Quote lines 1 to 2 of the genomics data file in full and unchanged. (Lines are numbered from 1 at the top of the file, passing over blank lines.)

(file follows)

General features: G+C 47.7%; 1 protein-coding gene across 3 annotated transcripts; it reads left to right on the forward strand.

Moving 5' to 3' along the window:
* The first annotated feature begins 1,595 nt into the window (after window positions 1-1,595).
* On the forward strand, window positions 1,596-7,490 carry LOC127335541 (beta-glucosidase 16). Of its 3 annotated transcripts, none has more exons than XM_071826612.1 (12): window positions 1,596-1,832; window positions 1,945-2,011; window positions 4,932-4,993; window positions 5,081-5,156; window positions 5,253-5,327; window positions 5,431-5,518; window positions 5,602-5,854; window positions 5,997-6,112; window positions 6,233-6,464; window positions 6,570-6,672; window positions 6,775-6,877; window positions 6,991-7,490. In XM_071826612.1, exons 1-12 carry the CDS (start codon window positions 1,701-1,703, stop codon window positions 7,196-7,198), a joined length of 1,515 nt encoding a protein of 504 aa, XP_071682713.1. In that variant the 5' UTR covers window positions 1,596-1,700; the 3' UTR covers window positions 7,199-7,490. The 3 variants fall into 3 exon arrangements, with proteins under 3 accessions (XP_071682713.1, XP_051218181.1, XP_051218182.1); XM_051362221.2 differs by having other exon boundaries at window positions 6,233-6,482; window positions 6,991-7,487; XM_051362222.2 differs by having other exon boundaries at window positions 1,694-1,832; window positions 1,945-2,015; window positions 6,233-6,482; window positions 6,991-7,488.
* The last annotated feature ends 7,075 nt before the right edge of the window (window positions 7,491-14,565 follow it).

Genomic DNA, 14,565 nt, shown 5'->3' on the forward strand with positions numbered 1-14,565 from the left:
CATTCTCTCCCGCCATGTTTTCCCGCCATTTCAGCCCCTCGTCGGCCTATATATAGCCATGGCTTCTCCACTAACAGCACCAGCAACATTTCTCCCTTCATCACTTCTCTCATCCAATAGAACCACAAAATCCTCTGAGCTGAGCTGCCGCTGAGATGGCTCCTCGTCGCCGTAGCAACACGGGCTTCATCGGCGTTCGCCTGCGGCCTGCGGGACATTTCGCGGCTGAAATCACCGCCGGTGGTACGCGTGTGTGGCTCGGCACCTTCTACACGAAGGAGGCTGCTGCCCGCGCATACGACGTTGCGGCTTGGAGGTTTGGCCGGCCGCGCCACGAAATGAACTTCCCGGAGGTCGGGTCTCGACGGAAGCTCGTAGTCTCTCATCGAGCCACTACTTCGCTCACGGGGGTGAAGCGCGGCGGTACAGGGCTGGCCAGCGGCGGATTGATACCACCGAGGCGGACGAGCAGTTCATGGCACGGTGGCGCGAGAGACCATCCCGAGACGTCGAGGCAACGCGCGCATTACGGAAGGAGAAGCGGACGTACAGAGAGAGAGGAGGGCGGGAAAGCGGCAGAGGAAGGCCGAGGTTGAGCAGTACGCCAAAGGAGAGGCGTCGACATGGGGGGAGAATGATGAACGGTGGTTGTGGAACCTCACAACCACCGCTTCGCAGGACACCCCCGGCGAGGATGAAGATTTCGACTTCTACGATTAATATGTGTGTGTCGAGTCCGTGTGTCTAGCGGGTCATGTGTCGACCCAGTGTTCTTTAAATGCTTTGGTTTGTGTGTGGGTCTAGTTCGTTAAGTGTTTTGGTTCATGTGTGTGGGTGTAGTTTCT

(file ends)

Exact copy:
General features: G+C 47.7%; 1 protein-coding gene across 3 annotated transcripts; it reads left to right on the forward strand.

Moving 5' to 3' along the window: